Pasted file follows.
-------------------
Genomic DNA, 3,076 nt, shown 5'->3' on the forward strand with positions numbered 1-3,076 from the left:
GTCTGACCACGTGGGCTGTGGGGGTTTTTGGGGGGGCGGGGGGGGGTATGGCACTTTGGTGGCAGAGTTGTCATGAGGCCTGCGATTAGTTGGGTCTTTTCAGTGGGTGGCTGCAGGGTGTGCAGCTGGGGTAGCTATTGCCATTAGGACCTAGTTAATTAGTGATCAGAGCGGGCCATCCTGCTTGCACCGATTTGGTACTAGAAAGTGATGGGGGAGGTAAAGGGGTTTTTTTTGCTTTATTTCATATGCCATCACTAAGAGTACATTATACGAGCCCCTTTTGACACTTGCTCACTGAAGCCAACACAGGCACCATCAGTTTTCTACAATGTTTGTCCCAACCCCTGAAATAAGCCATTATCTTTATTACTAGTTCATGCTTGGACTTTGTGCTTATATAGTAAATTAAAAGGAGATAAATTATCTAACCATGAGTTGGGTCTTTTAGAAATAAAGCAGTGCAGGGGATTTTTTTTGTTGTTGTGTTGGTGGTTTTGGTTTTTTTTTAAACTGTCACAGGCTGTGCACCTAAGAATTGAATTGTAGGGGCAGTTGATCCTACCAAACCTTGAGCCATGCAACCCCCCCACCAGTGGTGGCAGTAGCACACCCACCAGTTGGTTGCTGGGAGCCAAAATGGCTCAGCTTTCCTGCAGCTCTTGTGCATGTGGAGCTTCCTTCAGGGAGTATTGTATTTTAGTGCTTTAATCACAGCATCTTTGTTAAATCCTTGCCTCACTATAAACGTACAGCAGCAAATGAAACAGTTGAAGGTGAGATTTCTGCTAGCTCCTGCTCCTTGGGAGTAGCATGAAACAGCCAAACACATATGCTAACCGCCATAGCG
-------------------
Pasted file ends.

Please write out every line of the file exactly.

Genomic DNA, 3,076 nt, shown 5'->3' on the forward strand with positions numbered 1-3,076 from the left:
GTCTGACCACGTGGGCTGTGGGGGTTTTTGGGGGGGCGGGGGGGGGTATGGCACTTTGGTGGCAGAGTTGTCATGAGGCCTGCGATTAGTTGGGTCTTTTCAGTGGGTGGCTGCAGGGTGTGCAGCTGGGGTAGCTATTGCCATTAGGACCTAGTTAATTAGTGATCAGAGCGGGCCATCCTGCTTGCACCGATTTGGTACTAGAAAGTGATGGGGGAGGTAAAGGGGTTTTTTTTGCTTTATTTCATATGCCATCACTAAGAGTACATTATACGAGCCCCTTTTGACACTTGCTCACTGAAGCCAACACAGGCACCATCAGTTTTCTACAATGTTTGTCCCAACCCCTGAAATAAGCCATTATCTTTATTACTAGTTCATGCTTGGACTTTGTGCTTATATAGTAAATTAAAAGGAGATAAATTATCTAACCATGAGTTGGGTCTTTTAGAAATAAAGCAGTGCAGGGGATTTTTTTTGTTGTTGTGTTGGTGGTTTTGGTTTTTTTTTAAACTGTCACAGGCTGTGCACCTAAGAATTGAATTGTAGGGGCAGTTGATCCTACCAAACCTTGAGCCATGCAACCCCCCCACCAGTGGTGGCAGTAGCACACCCACCAGTTGGTTGCTGGGAGCCAAAATGGCTCAGCTTTCCTGCAGCTCTTGTGCATGTGGAGCTTCCTTCAGGGAGTATTGTATTTTAGTGCTTTAATCACAGCATCTTTGTTAAATCCTTGCCTCACTATAAACGTACAGCAGCAAATGAAACAGTTGAAGGTGAGATTTCTGCTAGCTCCTGCTCCTTGGGAGTAGCATGAAACAGCCAAACACATATGCTAACCGCCATAGCG